[Date Prev][Date Next][Thread Prev][Thread Next][Date Index][Thread Index]

RE: Two technical questions on IEEE Std 754-2008

Standard COBOL DOES have support for different character sets, it's just at the program level, not at the data declaration level.  It's generally assumed that no more than 256 different components of a character set can be identified within an 8-bit pattern, and each such character set is presumed to have a given 'collating sequence'.  While adding data-declaration clauses to specify a particular character set for what is now a generic USAGE DISPLAY description might be "nice to have" in COBOL, it hasn't been raised as a significant enough issue for the various committees to consider it. 
Yes, this and endianness could be appllied to COBOL data-declaration entries.  Nobody's asked for it with sufficient "volume" to raise it as a controversy at the WG4 level. 
What WG4 HAS asked the drafting committe to provide is the ability to deal with IEEE floats as data, and the ability to do arithmetic with them directly.  That's what I'm concerned with.
    -Chuck Stevens
> Date: Mon, 28 Feb 2011 13:36:07 -0500
> To: stds-754@xxxxxxxxxxxxxxxxx
> From: hack@xxxxxxxxxxxxxx
> Subject: RE: Two technical questions on IEEE Std 754-2008
> Chuck Stevens wrote:
> > There's another advantage to this approach, Michel. Let's suppose
> > an application runs just fine on a BID-native machine, and let's
> > also suppose that the end user has a bunch of data on disk in BID
> > encoding. Let's further suppose that, for whatever reason, the
> > user decides to migrate to a DPD machine (exact same thing applies
> > in reverse).
> I agree with everything Chuck wrote in that post.
> I would like to point out however, again, that this reasoning ALSO
> applies to the other two value-encoding issues, namely Endiannness and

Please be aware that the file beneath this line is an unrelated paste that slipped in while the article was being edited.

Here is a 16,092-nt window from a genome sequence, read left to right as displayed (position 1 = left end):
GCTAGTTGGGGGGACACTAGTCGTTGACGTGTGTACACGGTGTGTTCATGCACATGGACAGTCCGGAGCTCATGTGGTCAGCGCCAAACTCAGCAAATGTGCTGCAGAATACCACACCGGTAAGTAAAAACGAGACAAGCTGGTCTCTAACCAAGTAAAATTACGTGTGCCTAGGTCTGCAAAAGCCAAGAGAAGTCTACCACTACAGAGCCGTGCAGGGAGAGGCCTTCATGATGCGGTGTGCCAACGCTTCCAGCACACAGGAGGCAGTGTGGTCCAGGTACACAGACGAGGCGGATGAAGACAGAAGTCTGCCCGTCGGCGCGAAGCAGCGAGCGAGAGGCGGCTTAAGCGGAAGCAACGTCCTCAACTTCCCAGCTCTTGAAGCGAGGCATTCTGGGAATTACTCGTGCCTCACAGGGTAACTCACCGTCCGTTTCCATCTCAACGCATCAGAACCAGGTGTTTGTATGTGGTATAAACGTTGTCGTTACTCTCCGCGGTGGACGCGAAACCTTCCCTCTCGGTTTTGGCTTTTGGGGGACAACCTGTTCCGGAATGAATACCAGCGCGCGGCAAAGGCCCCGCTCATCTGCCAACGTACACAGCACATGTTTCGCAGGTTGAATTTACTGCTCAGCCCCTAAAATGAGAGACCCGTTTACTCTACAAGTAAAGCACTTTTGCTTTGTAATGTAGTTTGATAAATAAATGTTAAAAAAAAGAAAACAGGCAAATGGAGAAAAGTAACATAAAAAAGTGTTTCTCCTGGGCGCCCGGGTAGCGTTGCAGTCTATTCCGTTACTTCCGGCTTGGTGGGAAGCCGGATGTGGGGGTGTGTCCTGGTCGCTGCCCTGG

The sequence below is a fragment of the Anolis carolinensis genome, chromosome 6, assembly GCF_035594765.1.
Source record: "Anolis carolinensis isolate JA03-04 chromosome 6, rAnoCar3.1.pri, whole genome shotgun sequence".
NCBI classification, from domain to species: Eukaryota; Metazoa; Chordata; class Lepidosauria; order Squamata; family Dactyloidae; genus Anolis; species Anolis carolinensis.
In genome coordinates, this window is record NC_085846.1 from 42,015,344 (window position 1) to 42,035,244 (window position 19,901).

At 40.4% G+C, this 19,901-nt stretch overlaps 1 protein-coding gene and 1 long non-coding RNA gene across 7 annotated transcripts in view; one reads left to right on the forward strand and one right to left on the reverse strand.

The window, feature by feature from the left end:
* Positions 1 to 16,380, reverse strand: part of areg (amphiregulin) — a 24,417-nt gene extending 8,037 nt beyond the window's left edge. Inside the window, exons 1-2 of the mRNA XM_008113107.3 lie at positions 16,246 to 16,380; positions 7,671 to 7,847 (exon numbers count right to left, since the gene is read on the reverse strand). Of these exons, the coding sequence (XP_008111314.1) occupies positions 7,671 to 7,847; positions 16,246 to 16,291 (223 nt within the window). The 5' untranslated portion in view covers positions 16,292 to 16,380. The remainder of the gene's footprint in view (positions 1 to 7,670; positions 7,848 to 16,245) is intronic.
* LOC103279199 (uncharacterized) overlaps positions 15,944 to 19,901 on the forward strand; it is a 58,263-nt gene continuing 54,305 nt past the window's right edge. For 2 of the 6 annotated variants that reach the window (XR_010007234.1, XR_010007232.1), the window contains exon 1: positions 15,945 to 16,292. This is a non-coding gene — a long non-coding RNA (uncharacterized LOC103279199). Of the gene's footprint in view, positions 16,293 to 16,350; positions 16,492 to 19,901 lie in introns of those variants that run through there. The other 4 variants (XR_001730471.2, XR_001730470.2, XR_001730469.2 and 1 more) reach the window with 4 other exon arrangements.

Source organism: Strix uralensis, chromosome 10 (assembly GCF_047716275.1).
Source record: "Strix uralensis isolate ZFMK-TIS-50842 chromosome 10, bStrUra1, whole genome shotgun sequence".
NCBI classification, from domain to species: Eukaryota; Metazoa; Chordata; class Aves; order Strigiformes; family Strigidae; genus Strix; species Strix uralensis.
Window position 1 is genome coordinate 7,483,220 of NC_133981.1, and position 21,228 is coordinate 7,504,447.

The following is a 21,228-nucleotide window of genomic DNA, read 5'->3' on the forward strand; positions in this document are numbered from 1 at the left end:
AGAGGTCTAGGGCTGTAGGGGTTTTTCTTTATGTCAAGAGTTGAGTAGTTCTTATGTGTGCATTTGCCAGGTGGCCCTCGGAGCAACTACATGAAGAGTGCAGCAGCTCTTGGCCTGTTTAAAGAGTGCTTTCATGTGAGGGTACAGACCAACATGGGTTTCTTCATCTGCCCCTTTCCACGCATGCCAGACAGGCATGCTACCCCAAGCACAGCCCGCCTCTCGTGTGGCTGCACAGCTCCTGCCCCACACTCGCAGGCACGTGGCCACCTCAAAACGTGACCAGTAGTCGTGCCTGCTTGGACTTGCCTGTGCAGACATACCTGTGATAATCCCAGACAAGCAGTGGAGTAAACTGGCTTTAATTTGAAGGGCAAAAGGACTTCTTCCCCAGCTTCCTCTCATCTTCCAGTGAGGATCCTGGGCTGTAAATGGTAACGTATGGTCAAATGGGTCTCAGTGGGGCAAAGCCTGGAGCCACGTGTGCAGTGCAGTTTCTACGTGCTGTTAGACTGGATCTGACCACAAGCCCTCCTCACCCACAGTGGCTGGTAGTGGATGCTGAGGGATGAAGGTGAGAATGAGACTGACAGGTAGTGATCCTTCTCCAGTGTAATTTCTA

> Character coding. William Klein reported that some COBOL compilers do
> support some form of Endianness tagging, and lamented the fact that
> Ascii vs Ebcdic issues still remain.
> Would it not be nice if COBOL also provided a standard way to deal
> with archived data migrating to a platform with different byte orders
> or character sets, as easily as the new DFP support is expected to do?
> Actually, the Endiannness issue remains in Chuck's example.
> Such support is NOT intended for bit-twiddling (that's not what COBOL
> is for), it is only intended to qualify the execution environment,
> and not individual records. The intent is to facilitate data migration.
> And along my point has been that the BID/DPD distinction should ALSO be
> at the execution-environment level, and not at the individual-field level.
> But I understand Chuck's point of view if COBOL does not now have STANDARD
> means to do this kind of execution-environment tagging, yet field tagging
> is under active construction and can thus accomodate the distinction now.
> Now, the distinctions above don't exhaust all differences between systems,
> even today. There are still differences at the file level (e.g. how
> records are separated, whether there is a difference between "binary"
> and "text" files (addressed by FTP and TFTP for example), file names etc.
> But they do pretty much exhaust differences at the record level, when
> standard (not "native") types are used.
> Michel.
> P.S. Don't interpret this as a request to do something NOW!
> ---Sent: 2011-02-28 18:56:02 UTC

754 | revision | FAQ | references | list archive